of a program of celebrations to commemorate the 90 years of the old
ex-president Fidel Castro, who died three months later.

Without money, they returned to Havana to try to build a new boat. “We
spent sleepless nights thinking what to do with a debt of $10,000
without even having left the country. In Puerto Padre the investigations
began and Yudenny’s time was running out. It occurred to them to bribe a
policeman to “throw them through the system.” Because they had no
criminal records they could apply for a passport and travel legally to
Guyana.

“We paid $100 to the police and because we had no priors we got our
passports (which cost $100 per person). That’s how we traveled to Guyana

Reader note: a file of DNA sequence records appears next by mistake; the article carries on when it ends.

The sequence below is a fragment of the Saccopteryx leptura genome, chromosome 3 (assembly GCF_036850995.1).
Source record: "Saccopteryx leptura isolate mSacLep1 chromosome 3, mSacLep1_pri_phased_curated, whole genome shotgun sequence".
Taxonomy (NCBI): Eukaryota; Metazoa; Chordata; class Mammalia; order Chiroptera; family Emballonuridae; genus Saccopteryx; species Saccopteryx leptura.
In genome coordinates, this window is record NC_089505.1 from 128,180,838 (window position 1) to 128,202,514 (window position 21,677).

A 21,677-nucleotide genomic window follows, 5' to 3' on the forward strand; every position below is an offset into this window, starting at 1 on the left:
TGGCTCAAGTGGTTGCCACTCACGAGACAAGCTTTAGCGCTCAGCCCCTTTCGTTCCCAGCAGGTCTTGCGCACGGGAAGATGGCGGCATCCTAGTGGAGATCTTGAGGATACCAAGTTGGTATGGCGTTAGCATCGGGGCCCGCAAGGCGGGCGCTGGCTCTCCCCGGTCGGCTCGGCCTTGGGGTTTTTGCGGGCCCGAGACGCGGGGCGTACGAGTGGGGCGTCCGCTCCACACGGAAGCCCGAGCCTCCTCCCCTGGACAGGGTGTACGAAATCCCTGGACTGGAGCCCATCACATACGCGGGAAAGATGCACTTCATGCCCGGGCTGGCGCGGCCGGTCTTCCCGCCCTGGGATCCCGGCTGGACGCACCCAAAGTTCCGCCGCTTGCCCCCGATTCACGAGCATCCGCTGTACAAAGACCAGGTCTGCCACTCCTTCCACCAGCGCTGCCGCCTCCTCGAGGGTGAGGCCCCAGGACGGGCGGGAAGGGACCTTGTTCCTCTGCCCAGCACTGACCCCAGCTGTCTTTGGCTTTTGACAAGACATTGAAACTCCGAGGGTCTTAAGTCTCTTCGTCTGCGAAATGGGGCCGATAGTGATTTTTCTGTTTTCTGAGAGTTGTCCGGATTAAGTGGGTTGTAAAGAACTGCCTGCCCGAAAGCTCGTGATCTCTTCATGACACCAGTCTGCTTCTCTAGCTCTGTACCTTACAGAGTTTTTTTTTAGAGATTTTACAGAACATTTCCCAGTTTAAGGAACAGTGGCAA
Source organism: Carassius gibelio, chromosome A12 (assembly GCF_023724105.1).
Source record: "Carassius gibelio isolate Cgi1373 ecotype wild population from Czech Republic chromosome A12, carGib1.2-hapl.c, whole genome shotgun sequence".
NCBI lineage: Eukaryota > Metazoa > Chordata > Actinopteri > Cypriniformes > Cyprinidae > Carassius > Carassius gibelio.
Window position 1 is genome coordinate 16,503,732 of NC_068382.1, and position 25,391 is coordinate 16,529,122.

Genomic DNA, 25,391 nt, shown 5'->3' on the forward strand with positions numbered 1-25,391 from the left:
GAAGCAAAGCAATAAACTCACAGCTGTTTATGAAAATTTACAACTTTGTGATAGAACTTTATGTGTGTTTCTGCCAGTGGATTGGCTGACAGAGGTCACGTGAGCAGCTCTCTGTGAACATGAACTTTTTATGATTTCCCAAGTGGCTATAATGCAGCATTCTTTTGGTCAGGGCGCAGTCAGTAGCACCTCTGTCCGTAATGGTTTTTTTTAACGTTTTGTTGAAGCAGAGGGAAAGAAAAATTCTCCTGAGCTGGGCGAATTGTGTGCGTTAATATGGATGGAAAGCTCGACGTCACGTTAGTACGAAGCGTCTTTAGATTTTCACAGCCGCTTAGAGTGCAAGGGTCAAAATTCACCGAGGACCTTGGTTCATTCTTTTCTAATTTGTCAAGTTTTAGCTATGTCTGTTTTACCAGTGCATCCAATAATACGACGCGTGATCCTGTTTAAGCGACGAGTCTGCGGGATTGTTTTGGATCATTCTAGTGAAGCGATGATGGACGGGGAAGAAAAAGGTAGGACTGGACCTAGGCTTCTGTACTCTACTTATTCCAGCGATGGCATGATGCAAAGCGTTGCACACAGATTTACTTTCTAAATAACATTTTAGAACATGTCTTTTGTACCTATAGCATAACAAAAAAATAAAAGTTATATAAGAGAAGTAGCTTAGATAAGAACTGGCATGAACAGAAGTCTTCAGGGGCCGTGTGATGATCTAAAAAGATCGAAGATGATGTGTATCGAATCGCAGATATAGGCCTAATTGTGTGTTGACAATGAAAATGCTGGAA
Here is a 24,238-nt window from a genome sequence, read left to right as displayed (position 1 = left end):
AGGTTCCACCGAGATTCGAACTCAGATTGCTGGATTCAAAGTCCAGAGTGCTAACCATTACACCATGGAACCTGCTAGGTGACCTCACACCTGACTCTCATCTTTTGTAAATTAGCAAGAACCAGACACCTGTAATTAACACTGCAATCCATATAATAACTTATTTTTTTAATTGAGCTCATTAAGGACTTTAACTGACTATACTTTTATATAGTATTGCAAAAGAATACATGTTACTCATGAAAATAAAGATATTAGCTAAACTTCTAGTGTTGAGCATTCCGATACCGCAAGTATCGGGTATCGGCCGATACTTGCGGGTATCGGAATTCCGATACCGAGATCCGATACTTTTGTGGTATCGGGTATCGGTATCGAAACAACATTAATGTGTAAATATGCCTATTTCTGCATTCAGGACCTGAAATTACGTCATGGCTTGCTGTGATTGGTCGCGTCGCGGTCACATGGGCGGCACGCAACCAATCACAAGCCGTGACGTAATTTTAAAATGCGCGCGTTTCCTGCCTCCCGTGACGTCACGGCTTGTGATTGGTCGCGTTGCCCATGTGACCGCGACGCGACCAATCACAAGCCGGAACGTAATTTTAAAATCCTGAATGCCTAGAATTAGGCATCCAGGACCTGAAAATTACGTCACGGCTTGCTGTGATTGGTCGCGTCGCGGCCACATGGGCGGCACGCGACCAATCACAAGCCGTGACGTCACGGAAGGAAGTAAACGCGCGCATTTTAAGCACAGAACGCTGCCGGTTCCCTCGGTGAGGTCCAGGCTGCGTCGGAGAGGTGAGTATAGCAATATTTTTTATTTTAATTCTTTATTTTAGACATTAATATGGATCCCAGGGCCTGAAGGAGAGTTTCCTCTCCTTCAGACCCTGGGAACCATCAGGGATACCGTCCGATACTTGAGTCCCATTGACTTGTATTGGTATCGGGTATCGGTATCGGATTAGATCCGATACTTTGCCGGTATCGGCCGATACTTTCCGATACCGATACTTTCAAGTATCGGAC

and from there we embarked on the journey to the United States,”
explains Sao.

From Guyana they went to Brazil, where she was employed domestically
for some months. Her husband worked as a builder, not without being
cheated by those who saw undocumented migrants as cheap labor with no
rights.

“He worked in malls. On one occasion they promised 100 reals a week and
in the end they paid him 40,” says Sao. Her husband, on the other hand,
has good memories of the towns where he spent the time. “You get another
image of these countries because it is not what they tell you in
Cuba. In these countries there are many people with good hearts and they
help the migrant,” he says.

After collecting some money they left with another 60 Cubans via the
Amazon river and after more than 20 days of travel crossed Peru, Ecuador
and Colombia. The Darien jungle was the most difficult for Sao, diabetic
and hypertensive.

“I did not want to continue, but my family sent us 200 dollars from
Cuba. That, together with what we had earned, allowed us to pay the
guides who guided us through the jungle,” explains Cao.